During the Syrian Civil War, Douma has been a major flashpoint and witnessed numerous demonstrations against the Syrian government and armed clashes against the Syrian Army and Security forces during the early stages of the conflict.
On 30 January 2012, the Syrian Army gained control of the city after the Battle of Douma, a major operation against the opposition armed groups in Rif Dimashq Governorate.
On 29 June 2012, the Syrian Army was accused of committing a massacre in Douma, where more than 50 people were killed.
As of 18 October 2012, the Free Syrian Army was in control of most of the suburb. Fighting and bombardments continued in the town.
Douma is the main city of the Siege of Eastern Ghouta, begun in April 2013, isolating 400,000 people in a 100 square kilometre area. UN and Red Cross aid convoys were able to reach Douma with food and supplies once in 2018.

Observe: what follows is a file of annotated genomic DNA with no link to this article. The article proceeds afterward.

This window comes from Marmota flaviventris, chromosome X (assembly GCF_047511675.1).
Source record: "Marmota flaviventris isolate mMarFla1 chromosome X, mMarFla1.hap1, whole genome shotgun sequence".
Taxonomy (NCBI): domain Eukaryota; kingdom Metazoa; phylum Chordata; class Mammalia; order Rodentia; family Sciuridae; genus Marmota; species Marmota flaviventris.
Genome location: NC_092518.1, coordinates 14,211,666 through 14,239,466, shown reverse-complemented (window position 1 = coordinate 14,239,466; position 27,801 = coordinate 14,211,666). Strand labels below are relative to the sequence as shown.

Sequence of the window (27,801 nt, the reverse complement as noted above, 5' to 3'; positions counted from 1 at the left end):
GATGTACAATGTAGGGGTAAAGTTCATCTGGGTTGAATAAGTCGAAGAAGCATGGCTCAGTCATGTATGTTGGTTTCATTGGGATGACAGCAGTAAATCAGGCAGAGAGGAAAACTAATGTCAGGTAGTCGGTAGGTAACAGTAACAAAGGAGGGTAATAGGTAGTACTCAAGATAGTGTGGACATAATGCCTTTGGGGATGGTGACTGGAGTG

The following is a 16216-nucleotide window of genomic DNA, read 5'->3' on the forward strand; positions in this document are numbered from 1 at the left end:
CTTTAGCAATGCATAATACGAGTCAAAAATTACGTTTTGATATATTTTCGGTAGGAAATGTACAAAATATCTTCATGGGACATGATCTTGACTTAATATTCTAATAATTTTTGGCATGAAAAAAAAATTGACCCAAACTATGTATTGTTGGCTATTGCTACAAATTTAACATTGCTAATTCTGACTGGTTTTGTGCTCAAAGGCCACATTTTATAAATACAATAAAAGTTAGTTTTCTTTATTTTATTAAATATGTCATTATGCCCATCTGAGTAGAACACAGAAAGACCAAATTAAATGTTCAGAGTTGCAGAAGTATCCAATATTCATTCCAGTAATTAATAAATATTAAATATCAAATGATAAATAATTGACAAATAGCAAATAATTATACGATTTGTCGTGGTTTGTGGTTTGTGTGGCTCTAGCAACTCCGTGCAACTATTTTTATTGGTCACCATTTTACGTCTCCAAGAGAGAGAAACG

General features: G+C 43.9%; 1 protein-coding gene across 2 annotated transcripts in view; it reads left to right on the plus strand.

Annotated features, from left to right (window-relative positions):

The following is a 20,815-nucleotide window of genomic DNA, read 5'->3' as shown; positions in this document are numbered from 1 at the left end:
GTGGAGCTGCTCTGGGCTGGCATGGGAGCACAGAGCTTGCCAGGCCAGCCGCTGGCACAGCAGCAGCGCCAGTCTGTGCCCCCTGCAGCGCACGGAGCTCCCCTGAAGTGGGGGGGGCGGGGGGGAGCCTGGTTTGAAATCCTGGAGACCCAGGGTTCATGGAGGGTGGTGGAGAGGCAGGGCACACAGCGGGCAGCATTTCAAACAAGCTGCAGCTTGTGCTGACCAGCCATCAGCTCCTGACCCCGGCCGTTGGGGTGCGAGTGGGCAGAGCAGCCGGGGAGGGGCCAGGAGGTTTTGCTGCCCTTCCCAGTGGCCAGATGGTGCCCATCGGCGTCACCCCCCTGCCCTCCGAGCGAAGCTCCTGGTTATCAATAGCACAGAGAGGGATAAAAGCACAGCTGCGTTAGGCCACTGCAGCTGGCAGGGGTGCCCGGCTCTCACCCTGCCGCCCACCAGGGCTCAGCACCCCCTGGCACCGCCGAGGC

In the 2015 Douma market massacre, the city was attacked by Syrian Army ground-to-ground missiles, leaving at least 50 dead and several more missing.
In early 2018, the main rebel faction based in the city was Saudi Arabian-backed Jaysh al-Islam (Army of Islam), with an estimated 10-15,000 fighters in the region.
On 7 April 2018, a suspected chemical attack was carried out in the city, attributed to Syrian President, Bashar al-Assad by many Western nations including the United States and the United Kingdom. On 14 April 2018, the Syrian government forces entered the city after the evacuation deal saw rebels go to the Turkish-controlled northern Syria.